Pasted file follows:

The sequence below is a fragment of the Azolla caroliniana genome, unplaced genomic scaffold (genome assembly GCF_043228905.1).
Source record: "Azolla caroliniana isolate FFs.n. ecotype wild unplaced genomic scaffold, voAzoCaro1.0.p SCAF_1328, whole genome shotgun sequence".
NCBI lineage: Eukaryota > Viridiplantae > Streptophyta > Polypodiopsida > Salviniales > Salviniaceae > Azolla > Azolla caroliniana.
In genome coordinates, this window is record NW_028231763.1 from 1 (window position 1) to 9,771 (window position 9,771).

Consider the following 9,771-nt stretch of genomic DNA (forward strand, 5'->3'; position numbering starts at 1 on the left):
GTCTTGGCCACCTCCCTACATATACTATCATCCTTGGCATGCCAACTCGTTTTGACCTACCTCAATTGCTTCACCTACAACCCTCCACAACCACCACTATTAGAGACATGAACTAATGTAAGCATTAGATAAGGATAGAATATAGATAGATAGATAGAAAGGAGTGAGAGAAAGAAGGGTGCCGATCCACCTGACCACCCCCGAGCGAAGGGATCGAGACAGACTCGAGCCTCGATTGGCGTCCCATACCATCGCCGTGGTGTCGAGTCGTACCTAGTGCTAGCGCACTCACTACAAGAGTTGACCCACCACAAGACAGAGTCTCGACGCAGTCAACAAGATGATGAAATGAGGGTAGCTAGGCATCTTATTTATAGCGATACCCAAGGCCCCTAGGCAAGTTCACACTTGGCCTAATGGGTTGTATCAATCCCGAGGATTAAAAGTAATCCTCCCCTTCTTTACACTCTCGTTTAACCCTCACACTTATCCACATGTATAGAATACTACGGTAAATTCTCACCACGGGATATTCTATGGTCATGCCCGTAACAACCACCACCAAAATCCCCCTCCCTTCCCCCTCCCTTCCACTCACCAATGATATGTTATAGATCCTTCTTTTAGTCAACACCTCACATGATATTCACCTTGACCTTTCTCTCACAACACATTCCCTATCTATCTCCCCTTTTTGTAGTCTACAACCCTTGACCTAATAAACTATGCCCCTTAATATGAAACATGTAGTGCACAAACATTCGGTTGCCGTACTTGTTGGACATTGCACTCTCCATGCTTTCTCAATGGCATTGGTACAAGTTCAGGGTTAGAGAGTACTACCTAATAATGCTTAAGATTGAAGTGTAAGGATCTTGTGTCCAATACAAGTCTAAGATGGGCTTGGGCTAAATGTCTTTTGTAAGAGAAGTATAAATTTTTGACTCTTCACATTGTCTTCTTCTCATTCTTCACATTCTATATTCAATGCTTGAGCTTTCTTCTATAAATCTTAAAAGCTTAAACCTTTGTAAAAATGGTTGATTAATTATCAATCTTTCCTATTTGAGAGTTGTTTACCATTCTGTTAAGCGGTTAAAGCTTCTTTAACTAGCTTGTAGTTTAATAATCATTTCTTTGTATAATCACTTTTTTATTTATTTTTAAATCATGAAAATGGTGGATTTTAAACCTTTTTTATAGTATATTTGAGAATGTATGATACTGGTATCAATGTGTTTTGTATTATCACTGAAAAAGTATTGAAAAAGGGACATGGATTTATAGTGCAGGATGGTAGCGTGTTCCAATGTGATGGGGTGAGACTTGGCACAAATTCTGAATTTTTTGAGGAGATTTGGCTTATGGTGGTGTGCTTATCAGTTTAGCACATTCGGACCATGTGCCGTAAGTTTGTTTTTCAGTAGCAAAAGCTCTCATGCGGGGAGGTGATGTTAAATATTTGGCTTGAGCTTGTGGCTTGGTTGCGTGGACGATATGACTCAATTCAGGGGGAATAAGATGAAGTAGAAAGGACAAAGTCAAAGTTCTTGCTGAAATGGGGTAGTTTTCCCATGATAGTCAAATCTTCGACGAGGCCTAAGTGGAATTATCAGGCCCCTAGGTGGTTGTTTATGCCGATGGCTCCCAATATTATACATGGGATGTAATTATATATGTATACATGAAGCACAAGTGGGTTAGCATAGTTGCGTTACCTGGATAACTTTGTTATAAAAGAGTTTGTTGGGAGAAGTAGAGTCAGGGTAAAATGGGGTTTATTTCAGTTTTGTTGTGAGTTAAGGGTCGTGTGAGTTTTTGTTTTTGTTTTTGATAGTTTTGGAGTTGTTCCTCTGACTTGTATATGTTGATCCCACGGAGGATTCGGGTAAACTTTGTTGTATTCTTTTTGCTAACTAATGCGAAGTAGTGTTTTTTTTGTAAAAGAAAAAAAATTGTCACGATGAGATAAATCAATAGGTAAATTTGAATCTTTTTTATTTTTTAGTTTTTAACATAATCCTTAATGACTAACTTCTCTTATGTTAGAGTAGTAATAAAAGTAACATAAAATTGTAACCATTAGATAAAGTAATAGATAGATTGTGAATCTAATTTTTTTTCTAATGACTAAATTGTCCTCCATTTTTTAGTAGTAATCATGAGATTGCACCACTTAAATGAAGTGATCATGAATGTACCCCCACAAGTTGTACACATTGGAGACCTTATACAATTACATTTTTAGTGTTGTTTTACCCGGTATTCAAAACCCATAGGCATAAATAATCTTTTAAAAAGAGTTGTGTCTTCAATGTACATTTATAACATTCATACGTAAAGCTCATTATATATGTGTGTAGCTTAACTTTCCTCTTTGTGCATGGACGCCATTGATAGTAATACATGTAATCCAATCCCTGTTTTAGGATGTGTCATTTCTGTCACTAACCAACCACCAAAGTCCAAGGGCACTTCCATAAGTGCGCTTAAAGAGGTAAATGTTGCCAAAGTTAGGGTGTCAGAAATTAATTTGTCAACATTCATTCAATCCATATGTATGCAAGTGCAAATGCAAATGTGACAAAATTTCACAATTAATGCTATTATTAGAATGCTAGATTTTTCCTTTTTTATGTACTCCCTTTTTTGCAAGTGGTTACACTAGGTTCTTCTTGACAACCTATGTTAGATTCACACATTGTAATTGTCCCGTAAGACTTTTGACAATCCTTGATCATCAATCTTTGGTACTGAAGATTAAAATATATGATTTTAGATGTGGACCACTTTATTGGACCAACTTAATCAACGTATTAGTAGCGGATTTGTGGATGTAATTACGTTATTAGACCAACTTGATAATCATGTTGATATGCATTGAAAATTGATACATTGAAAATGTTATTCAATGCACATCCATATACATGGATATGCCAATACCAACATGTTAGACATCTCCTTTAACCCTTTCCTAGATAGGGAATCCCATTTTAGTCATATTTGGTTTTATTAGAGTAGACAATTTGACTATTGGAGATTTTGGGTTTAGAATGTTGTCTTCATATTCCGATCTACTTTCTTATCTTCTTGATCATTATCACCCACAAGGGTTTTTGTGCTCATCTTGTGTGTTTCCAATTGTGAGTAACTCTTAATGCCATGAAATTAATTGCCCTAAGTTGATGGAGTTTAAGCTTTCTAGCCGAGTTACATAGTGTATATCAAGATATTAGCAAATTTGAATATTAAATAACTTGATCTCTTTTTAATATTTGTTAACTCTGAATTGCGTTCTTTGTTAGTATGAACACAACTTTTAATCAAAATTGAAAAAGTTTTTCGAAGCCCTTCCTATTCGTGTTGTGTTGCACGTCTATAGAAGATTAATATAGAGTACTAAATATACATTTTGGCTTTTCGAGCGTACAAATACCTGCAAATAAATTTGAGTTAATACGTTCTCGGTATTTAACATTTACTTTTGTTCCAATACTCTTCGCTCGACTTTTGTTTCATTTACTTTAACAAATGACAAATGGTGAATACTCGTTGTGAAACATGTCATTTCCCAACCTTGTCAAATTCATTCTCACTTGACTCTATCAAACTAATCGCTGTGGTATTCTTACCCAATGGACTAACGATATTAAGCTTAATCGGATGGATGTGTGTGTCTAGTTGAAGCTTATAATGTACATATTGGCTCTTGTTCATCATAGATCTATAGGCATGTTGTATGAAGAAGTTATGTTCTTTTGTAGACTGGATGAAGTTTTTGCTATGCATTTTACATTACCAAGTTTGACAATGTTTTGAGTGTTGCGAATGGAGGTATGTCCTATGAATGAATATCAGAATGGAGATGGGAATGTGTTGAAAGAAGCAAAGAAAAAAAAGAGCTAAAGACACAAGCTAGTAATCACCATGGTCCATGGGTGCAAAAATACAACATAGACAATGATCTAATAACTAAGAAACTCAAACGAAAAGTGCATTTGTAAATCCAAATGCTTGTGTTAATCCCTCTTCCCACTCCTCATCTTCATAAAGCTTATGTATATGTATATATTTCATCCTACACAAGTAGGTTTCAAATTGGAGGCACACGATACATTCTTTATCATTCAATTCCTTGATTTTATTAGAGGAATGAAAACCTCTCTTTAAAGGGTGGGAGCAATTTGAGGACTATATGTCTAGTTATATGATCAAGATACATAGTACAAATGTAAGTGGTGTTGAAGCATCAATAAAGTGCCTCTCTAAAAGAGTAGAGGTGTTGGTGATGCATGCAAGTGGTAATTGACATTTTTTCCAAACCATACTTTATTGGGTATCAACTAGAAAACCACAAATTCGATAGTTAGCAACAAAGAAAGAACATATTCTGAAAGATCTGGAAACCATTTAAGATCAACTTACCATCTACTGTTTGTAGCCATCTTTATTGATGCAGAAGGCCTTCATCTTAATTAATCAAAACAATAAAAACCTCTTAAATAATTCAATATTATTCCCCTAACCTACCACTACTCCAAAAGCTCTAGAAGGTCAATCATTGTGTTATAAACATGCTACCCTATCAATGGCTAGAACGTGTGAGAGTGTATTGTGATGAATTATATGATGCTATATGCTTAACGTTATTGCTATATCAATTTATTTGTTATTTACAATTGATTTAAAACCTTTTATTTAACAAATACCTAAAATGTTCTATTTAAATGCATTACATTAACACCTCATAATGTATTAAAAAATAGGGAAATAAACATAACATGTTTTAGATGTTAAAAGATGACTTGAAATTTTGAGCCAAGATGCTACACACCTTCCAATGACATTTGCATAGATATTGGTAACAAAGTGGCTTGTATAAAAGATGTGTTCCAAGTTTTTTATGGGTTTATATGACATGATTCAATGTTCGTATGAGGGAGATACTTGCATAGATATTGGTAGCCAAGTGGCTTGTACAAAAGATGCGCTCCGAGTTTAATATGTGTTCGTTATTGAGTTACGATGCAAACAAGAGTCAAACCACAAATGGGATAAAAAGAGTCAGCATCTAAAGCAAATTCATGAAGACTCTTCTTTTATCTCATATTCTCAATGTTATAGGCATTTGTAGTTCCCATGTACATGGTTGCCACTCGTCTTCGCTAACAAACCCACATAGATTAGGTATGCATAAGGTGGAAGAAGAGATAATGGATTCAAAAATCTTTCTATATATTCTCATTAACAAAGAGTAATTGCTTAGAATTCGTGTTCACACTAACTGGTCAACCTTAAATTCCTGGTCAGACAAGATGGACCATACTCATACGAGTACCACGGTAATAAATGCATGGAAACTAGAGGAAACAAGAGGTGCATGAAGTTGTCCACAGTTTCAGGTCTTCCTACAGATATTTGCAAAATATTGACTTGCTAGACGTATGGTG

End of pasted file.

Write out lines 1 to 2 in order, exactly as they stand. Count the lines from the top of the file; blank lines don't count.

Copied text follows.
The sequence below is a fragment of the Azolla caroliniana genome, unplaced genomic scaffold (genome assembly GCF_043228905.1).
Source record: "Azolla caroliniana isolate FFs.n. ecotype wild unplaced genomic scaffold, voAzoCaro1.0.p SCAF_1328, whole genome shotgun sequence".